5.1. Step I: Normalization of Response Data

Data pre-processing is carried out to transform the original data sequence into a comparable sequence. Data are normalized range is from 0 to 1. Various methods of data preprocessing are available depending on the sequence of data characteristics. In the present research study, a smaller is better approach, where the objective function has the lowest values, has been adopted for optimization of the output of the process. Therefore, data are normalized based on Equation (2).
x i ( k )   = max y i ( k ) y i ( k ) max y i ( k ) m i n y i ( k )
where, x i ( k ) is the value obtained after normalization, min y i ( k )  is the smallest value of y i ( k ) for the Kth response, K contains values from 1 to nth, max y i ( k ) is the maximum value of the y i ( k ) for the kth response.
Normalized data are presented in Table 4.

5.2. Step II: Calculation of Grey Relational Coefficient (GRC)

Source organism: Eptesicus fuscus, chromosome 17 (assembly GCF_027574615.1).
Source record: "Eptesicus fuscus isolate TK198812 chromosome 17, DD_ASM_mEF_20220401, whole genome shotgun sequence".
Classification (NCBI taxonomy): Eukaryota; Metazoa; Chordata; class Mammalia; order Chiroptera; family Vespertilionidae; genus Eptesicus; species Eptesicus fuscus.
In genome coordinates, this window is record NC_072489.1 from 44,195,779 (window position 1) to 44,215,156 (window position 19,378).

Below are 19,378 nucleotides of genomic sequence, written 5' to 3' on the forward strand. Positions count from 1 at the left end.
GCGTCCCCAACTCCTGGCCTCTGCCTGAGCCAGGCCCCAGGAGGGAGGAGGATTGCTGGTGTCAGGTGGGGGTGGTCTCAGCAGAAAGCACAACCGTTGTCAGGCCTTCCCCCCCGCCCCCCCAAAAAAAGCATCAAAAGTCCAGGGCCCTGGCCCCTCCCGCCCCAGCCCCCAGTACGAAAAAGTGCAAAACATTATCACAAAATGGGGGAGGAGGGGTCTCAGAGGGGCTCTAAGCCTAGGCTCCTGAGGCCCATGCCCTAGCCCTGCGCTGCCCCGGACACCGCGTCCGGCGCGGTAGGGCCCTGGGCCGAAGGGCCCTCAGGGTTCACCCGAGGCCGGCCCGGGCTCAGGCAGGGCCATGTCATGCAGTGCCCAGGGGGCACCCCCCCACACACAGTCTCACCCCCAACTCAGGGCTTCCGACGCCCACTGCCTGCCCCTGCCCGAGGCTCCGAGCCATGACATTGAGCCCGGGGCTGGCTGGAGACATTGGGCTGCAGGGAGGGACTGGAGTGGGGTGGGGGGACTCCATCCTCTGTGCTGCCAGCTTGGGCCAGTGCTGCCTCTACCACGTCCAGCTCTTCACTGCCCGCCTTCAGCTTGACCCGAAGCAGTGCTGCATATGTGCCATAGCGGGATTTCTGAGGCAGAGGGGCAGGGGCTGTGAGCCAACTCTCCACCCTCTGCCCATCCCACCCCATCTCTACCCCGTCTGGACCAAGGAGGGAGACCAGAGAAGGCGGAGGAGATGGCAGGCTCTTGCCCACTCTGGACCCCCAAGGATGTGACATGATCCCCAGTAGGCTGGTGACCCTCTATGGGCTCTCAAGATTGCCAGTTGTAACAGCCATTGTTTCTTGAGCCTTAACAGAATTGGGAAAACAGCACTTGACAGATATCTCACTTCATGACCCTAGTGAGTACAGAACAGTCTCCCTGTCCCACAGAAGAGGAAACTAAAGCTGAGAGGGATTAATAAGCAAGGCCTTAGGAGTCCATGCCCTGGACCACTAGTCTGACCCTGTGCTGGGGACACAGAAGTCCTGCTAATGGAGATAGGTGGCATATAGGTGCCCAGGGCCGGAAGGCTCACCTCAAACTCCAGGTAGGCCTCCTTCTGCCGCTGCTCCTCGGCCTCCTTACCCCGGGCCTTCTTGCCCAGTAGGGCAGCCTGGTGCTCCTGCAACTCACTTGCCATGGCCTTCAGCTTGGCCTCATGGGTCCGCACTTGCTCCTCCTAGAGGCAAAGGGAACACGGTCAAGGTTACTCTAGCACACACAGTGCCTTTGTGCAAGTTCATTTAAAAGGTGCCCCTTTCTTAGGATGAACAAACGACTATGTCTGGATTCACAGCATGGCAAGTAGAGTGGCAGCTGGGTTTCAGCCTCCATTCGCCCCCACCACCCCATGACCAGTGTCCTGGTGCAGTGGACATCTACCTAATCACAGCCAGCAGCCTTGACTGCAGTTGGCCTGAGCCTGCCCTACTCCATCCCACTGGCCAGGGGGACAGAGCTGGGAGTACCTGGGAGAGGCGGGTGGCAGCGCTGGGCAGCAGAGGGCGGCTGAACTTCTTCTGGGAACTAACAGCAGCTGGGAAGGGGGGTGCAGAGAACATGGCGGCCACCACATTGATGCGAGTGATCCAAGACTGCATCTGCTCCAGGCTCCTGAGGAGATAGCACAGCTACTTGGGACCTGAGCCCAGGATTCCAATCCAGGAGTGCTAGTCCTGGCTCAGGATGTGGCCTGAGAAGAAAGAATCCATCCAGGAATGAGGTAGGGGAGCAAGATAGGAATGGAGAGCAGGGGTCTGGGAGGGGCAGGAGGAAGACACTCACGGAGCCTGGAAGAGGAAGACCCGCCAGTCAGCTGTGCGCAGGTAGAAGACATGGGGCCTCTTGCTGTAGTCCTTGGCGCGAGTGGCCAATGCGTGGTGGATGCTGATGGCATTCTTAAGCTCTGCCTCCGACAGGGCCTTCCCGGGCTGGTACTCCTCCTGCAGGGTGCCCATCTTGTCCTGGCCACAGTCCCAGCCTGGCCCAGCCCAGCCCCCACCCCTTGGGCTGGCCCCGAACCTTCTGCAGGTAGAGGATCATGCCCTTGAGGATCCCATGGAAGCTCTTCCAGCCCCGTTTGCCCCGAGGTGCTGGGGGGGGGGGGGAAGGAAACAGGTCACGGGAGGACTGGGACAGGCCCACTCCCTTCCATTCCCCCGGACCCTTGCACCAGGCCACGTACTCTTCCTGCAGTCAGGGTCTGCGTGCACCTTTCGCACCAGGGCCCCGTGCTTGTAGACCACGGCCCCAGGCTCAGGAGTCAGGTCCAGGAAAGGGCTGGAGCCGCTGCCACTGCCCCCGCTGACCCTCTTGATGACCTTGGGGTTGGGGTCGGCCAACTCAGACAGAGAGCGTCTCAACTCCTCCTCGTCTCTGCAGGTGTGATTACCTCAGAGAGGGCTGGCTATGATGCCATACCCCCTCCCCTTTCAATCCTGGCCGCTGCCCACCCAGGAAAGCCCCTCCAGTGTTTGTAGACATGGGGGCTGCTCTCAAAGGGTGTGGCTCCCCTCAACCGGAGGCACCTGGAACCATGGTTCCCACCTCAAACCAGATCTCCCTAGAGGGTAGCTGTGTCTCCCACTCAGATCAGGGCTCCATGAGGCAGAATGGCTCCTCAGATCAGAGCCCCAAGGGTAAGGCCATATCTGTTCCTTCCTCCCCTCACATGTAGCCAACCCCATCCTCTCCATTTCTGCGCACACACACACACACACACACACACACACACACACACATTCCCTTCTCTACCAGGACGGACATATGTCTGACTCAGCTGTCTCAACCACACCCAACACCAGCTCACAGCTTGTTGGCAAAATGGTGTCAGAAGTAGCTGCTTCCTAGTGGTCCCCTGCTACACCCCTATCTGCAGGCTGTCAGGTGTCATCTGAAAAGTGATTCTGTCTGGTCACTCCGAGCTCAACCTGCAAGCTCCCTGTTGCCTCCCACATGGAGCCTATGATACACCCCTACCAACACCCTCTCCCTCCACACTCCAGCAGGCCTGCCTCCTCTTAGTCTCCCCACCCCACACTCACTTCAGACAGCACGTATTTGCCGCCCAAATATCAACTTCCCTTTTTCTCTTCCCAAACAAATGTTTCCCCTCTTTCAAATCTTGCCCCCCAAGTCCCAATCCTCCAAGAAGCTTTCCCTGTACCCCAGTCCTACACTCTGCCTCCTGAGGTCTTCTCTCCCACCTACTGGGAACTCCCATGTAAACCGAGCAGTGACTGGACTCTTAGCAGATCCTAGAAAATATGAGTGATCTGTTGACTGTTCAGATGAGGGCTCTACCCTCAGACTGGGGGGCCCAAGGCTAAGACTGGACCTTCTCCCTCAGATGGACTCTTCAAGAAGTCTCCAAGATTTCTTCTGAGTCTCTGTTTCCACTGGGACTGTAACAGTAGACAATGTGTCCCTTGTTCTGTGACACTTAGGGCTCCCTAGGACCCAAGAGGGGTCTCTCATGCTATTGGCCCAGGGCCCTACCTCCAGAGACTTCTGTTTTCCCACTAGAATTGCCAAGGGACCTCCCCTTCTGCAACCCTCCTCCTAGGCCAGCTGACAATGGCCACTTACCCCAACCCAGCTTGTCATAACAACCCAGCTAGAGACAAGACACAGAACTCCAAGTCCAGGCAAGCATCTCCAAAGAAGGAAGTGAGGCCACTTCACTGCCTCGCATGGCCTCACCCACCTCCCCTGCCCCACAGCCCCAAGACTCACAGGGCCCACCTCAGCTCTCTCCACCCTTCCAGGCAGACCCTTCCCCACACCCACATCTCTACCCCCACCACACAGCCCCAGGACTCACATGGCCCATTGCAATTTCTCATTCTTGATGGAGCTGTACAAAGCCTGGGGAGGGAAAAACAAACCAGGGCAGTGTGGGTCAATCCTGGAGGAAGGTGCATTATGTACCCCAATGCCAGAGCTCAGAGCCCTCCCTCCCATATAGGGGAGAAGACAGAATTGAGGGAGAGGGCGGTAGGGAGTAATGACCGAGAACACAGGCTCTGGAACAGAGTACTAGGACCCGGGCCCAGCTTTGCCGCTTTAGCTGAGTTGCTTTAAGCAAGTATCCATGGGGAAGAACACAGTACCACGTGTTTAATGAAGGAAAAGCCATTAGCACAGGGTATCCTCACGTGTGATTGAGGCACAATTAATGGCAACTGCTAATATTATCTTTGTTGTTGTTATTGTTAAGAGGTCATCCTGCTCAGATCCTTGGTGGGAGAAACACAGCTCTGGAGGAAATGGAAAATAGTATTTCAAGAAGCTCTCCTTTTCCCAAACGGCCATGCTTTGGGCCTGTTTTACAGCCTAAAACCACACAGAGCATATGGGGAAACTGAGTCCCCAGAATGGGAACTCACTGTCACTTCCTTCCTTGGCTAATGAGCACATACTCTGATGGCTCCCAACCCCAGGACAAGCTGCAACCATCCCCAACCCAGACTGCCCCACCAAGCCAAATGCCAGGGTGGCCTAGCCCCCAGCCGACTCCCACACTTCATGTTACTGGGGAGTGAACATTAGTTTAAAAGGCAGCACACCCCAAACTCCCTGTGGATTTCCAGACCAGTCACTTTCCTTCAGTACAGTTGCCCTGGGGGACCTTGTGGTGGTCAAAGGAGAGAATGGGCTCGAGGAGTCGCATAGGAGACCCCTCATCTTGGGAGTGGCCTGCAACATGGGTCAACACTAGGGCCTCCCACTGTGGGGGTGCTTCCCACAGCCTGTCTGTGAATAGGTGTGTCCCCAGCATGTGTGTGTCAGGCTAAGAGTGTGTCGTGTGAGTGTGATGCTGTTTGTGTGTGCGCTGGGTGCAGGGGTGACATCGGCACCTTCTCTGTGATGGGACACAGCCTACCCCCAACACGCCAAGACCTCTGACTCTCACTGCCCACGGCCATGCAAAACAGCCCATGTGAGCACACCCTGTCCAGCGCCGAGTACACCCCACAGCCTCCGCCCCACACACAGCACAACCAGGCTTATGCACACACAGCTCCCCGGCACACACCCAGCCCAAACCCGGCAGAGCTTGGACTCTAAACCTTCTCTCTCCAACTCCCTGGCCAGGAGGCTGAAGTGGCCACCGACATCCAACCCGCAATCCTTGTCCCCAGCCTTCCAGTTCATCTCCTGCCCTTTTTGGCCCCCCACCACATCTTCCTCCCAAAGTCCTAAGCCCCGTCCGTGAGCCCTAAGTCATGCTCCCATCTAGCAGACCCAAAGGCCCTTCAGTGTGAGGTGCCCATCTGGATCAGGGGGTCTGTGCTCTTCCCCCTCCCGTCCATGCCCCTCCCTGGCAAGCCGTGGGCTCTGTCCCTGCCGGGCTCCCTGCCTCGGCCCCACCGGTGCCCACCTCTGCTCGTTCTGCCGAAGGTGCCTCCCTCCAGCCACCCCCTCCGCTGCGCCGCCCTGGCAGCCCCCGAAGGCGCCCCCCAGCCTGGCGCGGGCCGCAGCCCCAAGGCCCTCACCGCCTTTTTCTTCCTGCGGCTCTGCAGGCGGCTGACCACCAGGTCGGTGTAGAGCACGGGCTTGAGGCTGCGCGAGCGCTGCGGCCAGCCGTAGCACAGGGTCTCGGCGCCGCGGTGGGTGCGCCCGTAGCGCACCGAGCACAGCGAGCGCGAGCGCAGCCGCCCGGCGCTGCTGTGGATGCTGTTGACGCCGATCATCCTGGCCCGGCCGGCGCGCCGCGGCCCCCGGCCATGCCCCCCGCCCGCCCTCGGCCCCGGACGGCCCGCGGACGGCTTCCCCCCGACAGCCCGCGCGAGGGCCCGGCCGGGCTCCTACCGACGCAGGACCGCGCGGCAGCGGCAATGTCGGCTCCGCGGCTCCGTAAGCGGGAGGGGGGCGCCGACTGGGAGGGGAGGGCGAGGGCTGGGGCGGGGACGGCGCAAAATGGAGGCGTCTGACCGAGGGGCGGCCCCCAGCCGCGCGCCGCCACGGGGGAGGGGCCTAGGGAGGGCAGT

After the normalization of response data, GRC was calculated by using Equation (3).
ξ i k = ( m i n + ξ m i n )   ( 0 i + ξ m a x )
where, 0 i = ||X0(k) − Xi(k)||, i.e., difference of target sequence and comparison sequence
ξ = distinguishing coefficient; range between 0 and 1.
X0(k) = target sequence
Xi(k) = comparison sequence
m i n = min value of 0 i
m a x = max value of 0 i .
Deviation sequence and grey relational coefficient are presented in Table 5.

5.3. Step III: Calculation of Grey Relational Grade (GRG) and Rank

The grey relational grade is employed to determine the correlation between a measurement space factor and a target sequence through the generation of a discrete sequence using grey relational analysis. The grey relational grade can be calculated by averaging the grey relational coefficients using Equation (4).
γ i = 1 n k = 1 n ξ i k